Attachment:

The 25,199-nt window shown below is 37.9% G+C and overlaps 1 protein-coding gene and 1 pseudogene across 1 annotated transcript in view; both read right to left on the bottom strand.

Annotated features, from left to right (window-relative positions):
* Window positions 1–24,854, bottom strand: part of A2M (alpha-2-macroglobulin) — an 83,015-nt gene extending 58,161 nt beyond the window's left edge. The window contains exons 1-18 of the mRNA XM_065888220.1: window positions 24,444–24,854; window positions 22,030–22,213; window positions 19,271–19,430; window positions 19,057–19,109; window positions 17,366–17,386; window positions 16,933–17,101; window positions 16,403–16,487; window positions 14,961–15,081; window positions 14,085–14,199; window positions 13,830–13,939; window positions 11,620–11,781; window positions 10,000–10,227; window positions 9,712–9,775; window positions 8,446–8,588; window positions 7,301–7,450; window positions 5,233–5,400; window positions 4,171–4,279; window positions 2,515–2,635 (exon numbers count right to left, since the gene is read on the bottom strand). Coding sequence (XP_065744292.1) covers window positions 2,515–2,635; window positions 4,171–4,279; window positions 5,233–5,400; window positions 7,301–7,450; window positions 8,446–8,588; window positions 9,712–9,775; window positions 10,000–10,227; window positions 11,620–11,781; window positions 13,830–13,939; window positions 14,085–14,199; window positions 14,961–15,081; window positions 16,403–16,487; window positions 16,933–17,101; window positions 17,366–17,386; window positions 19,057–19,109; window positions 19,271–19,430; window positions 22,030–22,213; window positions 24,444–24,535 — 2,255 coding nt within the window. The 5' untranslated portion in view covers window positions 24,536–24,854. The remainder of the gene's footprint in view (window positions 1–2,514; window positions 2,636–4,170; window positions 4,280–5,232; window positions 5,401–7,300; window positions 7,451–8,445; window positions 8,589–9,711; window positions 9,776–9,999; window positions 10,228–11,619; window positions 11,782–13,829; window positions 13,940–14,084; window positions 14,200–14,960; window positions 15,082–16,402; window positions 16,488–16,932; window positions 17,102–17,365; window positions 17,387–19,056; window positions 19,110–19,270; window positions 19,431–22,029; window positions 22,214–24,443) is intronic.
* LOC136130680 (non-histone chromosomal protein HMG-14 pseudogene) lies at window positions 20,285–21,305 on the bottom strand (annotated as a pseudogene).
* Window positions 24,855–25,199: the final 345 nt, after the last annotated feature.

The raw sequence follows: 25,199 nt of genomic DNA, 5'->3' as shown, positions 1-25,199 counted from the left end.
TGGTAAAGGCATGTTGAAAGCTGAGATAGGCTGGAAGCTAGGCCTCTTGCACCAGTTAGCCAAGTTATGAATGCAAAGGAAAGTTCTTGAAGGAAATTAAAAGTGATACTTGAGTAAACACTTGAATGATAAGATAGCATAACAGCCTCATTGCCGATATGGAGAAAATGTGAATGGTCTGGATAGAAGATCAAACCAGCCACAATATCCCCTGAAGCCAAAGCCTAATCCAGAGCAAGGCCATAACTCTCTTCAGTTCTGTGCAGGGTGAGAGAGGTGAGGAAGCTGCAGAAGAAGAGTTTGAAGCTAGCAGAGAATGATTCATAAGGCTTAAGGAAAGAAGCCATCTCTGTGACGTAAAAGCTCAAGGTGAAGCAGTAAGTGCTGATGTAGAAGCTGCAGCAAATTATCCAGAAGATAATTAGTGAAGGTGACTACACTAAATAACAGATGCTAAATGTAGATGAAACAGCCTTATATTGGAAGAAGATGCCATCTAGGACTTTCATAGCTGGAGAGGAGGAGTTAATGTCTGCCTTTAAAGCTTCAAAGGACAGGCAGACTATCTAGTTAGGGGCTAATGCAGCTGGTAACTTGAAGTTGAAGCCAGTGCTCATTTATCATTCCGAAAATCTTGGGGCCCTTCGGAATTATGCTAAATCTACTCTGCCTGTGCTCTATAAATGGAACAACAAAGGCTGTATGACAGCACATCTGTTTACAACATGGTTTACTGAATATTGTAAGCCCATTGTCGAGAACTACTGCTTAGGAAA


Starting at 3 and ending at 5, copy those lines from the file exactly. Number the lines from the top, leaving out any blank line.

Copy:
* Window positions 1–24,854, bottom strand: part of A2M (alpha-2-macroglobulin) — an 83,015-nt gene extending 58,161 nt beyond the window's left edge. The window contains exons 1-18 of the mRNA XM_065888220.1: window positions 24,444–24,854; window positions 22,030–22,213; window positions 19,271–19,430; window positions 19,057–19,109; window positions 17,366–17,386; window positions 16,933–17,101; window positions 16,403–16,487; window positions 14,961–15,081; window positions 14,085–14,199; window positions 13,830–13,939; window positions 11,620–11,781; window positions 10,000–10,227; window positions 9,712–9,775; window positions 8,446–8,588; window positions 7,301–7,450; window positions 5,233–5,400; window positions 4,171–4,279; window positions 2,515–2,635 (exon numbers count right to left, since the gene is read on the bottom strand). Coding sequence (XP_065744292.1) covers window positions 2,515–2,635; window positions 4,171–4,279; window positions 5,233–5,400; window positions 7,301–7,450; window positions 8,446–8,588; window positions 9,712–9,775; window positions 10,000–10,227; window positions 11,620–11,781; window positions 13,830–13,939; window positions 14,085–14,199; window positions 14,961–15,081; window positions 16,403–16,487; window positions 16,933–17,101; window positions 17,366–17,386; window positions 19,057–19,109; window positions 19,271–19,430; window positions 22,030–22,213; window positions 24,444–24,535 — 2,255 coding nt within the window. The 5' untranslated portion in view covers window positions 24,536–24,854. The remainder of the gene's footprint in view (window positions 1–2,514; window positions 2,636–4,170; window positions 4,280–5,232; window positions 5,401–7,300; window positions 7,451–8,445; window positions 8,589–9,711; window positions 9,776–9,999; window positions 10,228–11,619; window positions 11,782–13,829; window positions 13,940–14,084; window positions 14,200–14,960; window positions 15,082–16,402; window positions 16,488–16,932; window positions 17,102–17,365; window positions 17,387–19,056; window positions 19,110–19,270; window positions 19,431–22,029; window positions 22,214–24,443) is intronic.
* LOC136130680 (non-histone chromosomal protein HMG-14 pseudogene) lies at window positions 20,285–21,305 on the bottom strand (annotated as a pseudogene).
* Window positions 24,855–25,199: the final 345 nt, after the last annotated feature.